Sexual Desire and Lust – Are They the Same? (Part 1)

Sexual Desire and Lust – Are They the Same? (Part 1)

For years I felt constantly defeated by lust.Anguish

Lust and Desire Conflicted

I knew the desire for sex with my wife was OK, but I believed that any sexual feelings beyond that context was sinful lust.

I would awaken in the morning with an erection and strong sexual desire. I felt guilty so I’d confess it to God. I would see an attractive woman which would heighten my sexual awareness. I believed that it was sinful lust in my heart.

One minute, I’d have strong sexual feelings that I believed were lustful. So I would try to suppress them. At another time, I would be with my wife where I am permitted to feel strong sexual feelings. One moment, those sexual feelings and desires were wrong (lust) but in the next moment they were good (spousal love). I was conflicted.

To be honest I was frustrated and weary of trying to not lust… yet I experienced sexual feelings and desires frequently almost every day. I could not eliminate it from my life. Eventually, I would quit the battle and just give in to the outward expression of those sexual desires… and indulge in pornographic lust.

Most Men are Frustrated

I know I wasn’t alone. As a preacher, I could easily make men aware of their “sinfulness.” All I had to do was quote Matthew 5:28, “everyone who looks at a woman with lustful intent has already committed adultery with her in his heart.” Every man I knew felt that his heart was lustful if he merely looked and acknowledged the attractiveness of any women other than his own wife.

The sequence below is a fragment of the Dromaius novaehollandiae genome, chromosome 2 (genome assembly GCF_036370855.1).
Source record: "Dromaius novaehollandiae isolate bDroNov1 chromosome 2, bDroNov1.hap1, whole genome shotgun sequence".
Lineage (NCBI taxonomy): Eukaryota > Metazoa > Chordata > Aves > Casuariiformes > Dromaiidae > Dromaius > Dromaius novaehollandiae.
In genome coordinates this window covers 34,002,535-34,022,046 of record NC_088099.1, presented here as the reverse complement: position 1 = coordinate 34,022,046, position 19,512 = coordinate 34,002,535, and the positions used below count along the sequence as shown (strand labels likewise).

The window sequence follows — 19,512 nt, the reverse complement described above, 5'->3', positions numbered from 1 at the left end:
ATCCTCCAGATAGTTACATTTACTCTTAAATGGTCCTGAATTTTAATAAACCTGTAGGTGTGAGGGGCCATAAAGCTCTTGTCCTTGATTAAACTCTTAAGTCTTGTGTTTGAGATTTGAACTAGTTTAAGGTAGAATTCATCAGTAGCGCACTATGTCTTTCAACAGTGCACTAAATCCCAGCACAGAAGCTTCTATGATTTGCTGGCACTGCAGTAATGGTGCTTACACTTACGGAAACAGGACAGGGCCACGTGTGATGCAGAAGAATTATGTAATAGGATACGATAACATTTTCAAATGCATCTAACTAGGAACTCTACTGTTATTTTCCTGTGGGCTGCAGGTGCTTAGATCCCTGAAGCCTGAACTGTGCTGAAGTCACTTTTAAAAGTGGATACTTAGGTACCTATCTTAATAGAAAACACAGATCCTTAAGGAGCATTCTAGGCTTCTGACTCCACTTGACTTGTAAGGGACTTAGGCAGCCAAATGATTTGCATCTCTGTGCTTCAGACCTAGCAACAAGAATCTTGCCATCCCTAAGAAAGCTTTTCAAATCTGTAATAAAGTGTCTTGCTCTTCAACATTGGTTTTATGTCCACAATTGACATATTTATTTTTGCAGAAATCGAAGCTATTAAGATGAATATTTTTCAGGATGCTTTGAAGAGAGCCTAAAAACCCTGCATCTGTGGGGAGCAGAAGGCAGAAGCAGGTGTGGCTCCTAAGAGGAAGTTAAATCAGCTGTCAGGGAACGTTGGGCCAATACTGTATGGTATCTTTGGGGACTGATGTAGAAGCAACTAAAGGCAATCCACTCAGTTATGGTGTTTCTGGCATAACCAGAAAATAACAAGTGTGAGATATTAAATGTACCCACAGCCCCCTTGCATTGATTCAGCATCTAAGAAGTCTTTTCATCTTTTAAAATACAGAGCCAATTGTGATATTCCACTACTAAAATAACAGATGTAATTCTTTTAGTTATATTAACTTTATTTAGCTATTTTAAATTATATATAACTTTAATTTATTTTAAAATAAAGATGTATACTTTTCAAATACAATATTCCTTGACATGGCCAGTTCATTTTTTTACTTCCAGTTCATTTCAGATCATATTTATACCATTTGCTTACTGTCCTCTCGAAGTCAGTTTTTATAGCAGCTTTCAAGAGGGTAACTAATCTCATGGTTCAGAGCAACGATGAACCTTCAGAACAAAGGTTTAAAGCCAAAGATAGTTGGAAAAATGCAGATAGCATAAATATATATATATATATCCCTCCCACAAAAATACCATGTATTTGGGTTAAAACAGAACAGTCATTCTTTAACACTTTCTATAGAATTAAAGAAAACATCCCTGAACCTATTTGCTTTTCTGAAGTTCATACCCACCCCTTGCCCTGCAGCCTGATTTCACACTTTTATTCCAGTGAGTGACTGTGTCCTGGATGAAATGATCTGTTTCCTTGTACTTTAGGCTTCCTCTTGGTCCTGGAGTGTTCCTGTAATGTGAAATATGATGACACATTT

My Journey to Victory

I have since realized that I was confused between sinful lust and natural sexual desire. My journey to victory began with understanding the lies that I had learned and believed about the human body. The truth taught at My Chains Are Gone replaced the lies and my battle with pornography ended. I soon realized I had also believed a lie about what constituted sinful lust… a lie that had contributed to my bondage.

Could you be caught in this same trap, believing that any sexual desire, dreams, thoughts, or fantasies other than for your wife are sinful lust? I am convinced that many men are unnecessarily defeated because of this confusion. Stay tuned for part 2 where we will look at two different ways the Bible uses the words for lust. Not all lusts are equal.

— Pastor Bill


Previous Posts in this series:

Sexual Desire and Lust – Are They the Same? Part 2
Sexual Desire and Lust – Are They the Same? Part 3

For more on this topic:

The Lies That We Have Believed – Lie #3

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comments user

In my opinion you are contradicting yourself here when you say I would see an attractive woman which would heighten my sexual awareness. I believed that it was sinful lust in my heart. – and then right before you say under lies 2a. it’s a lie that sexual arousal is primarily visual for men.

Isn’t that just confirming the lie again that visual stimulation/attractiveness unavoidably leads to sexual desire, when one would have to say relationally there’s should have been any arousal here at all cause it seems said attractive female was just an attractive “stranger”. I feel that this is just another justification of sexual desire through visual stimulation, the one you just said was based on a lie.

Wouldn’t the consistent approach be to question why one even feels a sexual desire given that one has no relational bond with that person whatsoever?

    comments user
    David Martin